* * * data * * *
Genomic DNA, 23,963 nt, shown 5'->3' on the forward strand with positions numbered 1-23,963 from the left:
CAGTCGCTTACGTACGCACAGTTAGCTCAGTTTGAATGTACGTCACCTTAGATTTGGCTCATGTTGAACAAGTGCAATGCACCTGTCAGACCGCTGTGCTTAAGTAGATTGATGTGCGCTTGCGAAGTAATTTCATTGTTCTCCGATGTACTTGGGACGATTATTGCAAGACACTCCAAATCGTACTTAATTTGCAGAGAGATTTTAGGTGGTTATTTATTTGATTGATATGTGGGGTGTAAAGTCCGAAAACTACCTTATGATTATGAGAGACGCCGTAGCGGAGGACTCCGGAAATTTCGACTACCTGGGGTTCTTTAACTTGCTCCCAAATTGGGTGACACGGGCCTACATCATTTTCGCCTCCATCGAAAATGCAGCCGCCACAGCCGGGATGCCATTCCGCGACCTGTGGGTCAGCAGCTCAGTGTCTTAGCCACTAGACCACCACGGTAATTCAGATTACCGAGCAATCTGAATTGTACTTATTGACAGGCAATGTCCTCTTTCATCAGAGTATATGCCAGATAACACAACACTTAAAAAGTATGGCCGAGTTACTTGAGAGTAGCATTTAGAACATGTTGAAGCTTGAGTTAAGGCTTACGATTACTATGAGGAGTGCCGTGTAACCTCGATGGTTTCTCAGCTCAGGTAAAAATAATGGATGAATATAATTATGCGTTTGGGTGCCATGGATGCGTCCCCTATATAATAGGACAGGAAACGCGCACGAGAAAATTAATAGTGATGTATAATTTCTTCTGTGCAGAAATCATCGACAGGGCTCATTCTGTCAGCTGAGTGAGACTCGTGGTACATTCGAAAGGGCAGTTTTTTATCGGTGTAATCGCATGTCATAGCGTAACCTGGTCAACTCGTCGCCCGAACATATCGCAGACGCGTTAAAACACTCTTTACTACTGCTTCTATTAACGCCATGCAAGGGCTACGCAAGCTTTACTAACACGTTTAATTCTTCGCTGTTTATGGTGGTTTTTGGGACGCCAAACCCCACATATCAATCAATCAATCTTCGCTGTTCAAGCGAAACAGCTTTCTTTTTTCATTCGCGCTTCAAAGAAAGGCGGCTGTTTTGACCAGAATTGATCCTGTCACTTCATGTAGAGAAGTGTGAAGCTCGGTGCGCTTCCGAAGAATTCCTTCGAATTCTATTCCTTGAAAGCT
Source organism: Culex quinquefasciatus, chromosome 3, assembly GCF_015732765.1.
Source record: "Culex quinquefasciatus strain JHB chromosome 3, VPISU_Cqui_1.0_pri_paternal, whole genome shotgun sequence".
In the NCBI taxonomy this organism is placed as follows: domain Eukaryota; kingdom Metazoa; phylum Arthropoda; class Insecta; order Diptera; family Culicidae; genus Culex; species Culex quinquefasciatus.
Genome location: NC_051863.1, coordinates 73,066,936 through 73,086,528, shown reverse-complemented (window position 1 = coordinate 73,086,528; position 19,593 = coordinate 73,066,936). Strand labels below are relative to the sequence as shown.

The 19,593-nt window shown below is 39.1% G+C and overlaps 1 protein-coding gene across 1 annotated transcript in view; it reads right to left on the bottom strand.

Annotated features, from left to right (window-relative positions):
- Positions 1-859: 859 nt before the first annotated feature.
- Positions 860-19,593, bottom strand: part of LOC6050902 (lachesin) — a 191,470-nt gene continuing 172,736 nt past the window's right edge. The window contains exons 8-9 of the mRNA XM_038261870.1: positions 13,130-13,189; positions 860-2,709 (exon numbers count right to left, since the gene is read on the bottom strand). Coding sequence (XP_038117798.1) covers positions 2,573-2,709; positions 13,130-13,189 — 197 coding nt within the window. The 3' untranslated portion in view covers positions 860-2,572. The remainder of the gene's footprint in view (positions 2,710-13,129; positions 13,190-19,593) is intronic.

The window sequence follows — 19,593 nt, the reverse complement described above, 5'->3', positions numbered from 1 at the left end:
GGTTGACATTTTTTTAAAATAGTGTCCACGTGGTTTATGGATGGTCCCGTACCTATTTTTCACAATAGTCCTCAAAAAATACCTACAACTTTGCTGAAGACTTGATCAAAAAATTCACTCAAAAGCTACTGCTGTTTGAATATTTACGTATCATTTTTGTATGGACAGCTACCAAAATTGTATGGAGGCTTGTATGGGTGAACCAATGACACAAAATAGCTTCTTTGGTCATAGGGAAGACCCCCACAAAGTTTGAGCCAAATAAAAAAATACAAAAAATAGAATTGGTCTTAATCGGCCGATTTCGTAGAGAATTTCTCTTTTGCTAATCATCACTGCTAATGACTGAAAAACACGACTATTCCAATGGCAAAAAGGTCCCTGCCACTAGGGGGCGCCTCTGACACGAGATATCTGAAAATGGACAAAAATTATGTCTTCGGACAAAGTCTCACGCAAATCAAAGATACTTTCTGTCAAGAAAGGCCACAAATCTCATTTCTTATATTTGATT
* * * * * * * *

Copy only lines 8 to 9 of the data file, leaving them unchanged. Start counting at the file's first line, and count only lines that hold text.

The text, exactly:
Annotated features, from left to right (window-relative positions):
- Positions 1-859: 859 nt before the first annotated feature.